By Janie Southard
MONTEZUMA -- Confederate Soldier Timothy Wright Merritt has rested in the Watson Cemetery in North Carolina for 73 years under the wrong tombstone.
Recently his great-great-grandchildren righted that wrong, not only with a new stone but also a ceremony including Civil War re-enactors.
Montezuma resident and genealogist Robert A. Marley, Merritt's great-great-grandson, and Sharon Marley Hege of Lexington, N.C., the great-great-granddaughter, joined forces to bring about the brand new stone, but not without a lot of legwork.
"We didn't just go in and have the stone changed. We did a lot of investigation and, I think, finally got to the bottom of the mistake. It was just that, a son honoring his father, but with the wrong information," Marley told The Daily Standard last week.
The crux of the situation was that the tombstone did indeed mark the grave of a T.W. Merritt, but the tombstone said Thomas W. Merritt, instead of the correct name, Timothy W. Merritt. Marley said he can easily understand how that mistake was made. It has to do with the alphabet. "For some reason that we don't know my great-great-grandfather was always called T.W. and even called himself T.W. I guess he didn't like the name Timothy," Marley said, as he flipped through a stack of old documents all presenting the name T.W. Merritt.
Timothy W., who served with Company 1, First North Carolina Cavalry, enlisted at age 19 and served with J.E.B. Stuart and Robert E. Lee. He was, in fact, waiting outside at Appomattox on April 9, 1865, as Lee surrendered.
Born in 1842, he served with the Confederacy from March 1862 through April 1865 and died in 1904.
What is known of Thomas W. is that he served with Co. B, 51st North Carolina Infantry.
But Thomas comes before Timothy in military records. So in 1932 when the U.S. War Department finally furnished gravestones to honor Confederate soldiers, Merritt's son Maury Ward Merritt (M.W.) looked at a Confederate roster and came first to Thomas.
"It's possible, even probable, he didn't know his father's name was Timothy because he'd always heard him referred to as T.W. Remember these were common people, not highly educated. Well, look at his wife's story," Marley said.
T.W.'s wife's given name was Teresa, according to Marley. But in the dialect of that Southern locale, she was called Terencer or Terencey. In fact, county marriage records list her as "Terencer" and her own signature on the July 10, 1928, application for a widow's pension is "Terencey." Her witness and neighbor wrote her name as "Tyrancey" on his part of the application.
But it was the numbers that caused Marley to question the tombstone.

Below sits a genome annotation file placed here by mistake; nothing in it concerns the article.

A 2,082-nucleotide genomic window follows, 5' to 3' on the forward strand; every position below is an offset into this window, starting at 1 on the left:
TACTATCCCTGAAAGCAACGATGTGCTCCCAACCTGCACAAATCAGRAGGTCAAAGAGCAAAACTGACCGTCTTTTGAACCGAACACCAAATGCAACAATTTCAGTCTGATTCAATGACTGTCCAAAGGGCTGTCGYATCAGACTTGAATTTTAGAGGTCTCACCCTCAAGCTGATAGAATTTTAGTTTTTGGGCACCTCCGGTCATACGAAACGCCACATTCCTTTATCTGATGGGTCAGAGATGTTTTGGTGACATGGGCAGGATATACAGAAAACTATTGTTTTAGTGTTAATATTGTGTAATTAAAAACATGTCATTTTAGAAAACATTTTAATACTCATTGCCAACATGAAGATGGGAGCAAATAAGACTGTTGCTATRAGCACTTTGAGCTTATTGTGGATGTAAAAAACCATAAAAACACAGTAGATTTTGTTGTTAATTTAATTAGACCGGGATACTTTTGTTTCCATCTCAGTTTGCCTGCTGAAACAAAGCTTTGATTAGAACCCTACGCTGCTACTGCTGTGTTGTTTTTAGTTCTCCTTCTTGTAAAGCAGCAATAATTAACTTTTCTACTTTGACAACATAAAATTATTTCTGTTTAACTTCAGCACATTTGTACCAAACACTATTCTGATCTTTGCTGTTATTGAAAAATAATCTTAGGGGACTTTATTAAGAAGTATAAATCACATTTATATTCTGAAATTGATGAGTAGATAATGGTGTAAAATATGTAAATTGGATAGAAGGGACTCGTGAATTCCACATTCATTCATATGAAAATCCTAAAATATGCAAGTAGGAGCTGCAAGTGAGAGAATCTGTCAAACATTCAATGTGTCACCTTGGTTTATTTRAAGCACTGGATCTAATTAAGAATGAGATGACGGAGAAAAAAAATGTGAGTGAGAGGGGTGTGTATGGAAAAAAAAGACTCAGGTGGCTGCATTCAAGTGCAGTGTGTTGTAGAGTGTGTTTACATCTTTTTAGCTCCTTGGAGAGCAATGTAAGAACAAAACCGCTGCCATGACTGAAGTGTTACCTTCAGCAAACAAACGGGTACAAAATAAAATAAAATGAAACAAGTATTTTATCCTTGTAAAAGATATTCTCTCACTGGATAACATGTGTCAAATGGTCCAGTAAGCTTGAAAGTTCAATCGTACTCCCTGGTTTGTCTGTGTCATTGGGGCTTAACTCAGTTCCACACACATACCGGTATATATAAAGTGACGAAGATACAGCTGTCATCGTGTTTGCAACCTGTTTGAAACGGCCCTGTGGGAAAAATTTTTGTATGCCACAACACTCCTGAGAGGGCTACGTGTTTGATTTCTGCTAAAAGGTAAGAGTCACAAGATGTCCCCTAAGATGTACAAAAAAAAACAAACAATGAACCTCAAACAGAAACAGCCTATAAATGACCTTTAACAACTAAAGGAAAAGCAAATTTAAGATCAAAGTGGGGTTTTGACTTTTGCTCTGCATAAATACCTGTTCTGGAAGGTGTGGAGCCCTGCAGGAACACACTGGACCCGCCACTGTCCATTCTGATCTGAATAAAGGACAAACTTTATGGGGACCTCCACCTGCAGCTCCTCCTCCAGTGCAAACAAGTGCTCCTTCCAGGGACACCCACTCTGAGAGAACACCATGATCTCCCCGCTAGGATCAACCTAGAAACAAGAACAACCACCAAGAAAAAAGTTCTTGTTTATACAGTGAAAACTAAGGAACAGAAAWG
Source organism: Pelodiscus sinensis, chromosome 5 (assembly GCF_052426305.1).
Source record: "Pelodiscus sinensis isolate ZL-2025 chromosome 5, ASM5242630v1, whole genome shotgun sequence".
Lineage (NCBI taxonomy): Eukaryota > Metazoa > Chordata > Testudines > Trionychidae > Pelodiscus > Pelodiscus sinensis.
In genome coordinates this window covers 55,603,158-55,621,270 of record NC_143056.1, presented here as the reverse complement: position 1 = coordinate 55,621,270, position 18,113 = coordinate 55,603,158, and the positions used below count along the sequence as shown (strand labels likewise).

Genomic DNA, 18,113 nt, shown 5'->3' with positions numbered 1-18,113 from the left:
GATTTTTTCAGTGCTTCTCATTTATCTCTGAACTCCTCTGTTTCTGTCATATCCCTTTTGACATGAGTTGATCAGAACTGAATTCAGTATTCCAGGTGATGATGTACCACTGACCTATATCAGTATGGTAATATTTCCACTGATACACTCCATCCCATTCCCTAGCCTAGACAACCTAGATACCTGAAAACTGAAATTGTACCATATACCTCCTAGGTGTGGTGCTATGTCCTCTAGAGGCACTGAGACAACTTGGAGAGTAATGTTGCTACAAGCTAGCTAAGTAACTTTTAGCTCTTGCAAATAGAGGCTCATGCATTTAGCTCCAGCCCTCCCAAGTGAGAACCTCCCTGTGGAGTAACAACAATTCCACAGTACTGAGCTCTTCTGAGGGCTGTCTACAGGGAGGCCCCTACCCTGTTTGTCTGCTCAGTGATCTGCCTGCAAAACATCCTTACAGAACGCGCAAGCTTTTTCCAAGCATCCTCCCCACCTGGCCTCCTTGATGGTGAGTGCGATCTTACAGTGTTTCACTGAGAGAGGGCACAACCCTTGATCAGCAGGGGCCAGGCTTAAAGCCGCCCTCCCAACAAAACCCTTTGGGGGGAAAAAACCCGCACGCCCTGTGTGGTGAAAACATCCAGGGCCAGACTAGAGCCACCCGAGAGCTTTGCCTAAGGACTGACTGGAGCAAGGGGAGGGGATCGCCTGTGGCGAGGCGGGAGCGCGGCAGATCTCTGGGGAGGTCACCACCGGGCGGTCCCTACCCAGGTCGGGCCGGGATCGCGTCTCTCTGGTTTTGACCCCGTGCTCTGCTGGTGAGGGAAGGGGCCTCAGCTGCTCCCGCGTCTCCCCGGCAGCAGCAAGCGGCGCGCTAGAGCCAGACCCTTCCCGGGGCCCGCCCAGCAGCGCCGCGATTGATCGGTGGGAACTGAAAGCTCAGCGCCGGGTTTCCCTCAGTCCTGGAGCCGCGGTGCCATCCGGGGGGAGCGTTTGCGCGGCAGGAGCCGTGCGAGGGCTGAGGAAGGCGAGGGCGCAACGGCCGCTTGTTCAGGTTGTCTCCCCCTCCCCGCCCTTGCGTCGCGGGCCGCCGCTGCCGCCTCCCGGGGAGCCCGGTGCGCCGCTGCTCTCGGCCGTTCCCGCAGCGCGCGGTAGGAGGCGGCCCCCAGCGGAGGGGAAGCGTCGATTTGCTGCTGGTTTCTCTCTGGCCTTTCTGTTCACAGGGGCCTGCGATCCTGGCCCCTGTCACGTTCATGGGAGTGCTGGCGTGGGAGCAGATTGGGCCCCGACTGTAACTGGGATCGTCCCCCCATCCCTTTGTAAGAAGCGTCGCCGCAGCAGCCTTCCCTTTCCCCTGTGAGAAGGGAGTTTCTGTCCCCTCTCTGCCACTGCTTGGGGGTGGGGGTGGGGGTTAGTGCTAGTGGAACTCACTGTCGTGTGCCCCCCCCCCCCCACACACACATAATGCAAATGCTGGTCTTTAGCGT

"Documents my dad had showed T.W.'s regiment and so forth, so I knew the information on the original tombstone was wrong. Of course, later I saw where that information belonged to Thomas W.," said Marley, adding it was years getting this matter straightened out.
"But, you know, the majority of people with relatives in the military have no idea of which regiment, company, battalion, whatever they were in," he pointed out.
Marley credits state Rep. John A. Boehner's office with pulling some strings in the National Archives and Records Administration, which netted Marley a copy of the original 1932 headstone application, which in turn put him onto the probable alphabet mixup.
So far, so good. But this second tombstone, this time from the Veterans Administration also was incorrect. Numbers, again.
"The birth and death dates were wrong. So the funeral home down there, Quinn McGowen, graciously offered to take care of getting another one. Just a couple months later the third one arrived, and it was correct. The funeral home accepted delivery and installed the stone and didn't charge us anything," Marley said.
However, with all the government red tape, breakdowns in communication, and so forth, the matter rested to a great degree with a granddaughter's recollections and family traditions.
Edna Strickland, T.W.'s granddaughter, now 86, completed an affidavit stating she had always accepted that the gravestone provided by the government was correct.
"I have tended and decorated the grave of my mother's father, many times in her presence, for seven decades," Strickland said in the legal document.
Her mother, Terencer, knew T.W. was the man in the grave, having personally attended his burial. In fact, she is now buried in the adjacent plot.
Marley speculates again about the name versus the initials.
"It sounds unbelievable, but it must be true. No one living when the time finally came for the tombstone knew his given name, even his children," he said.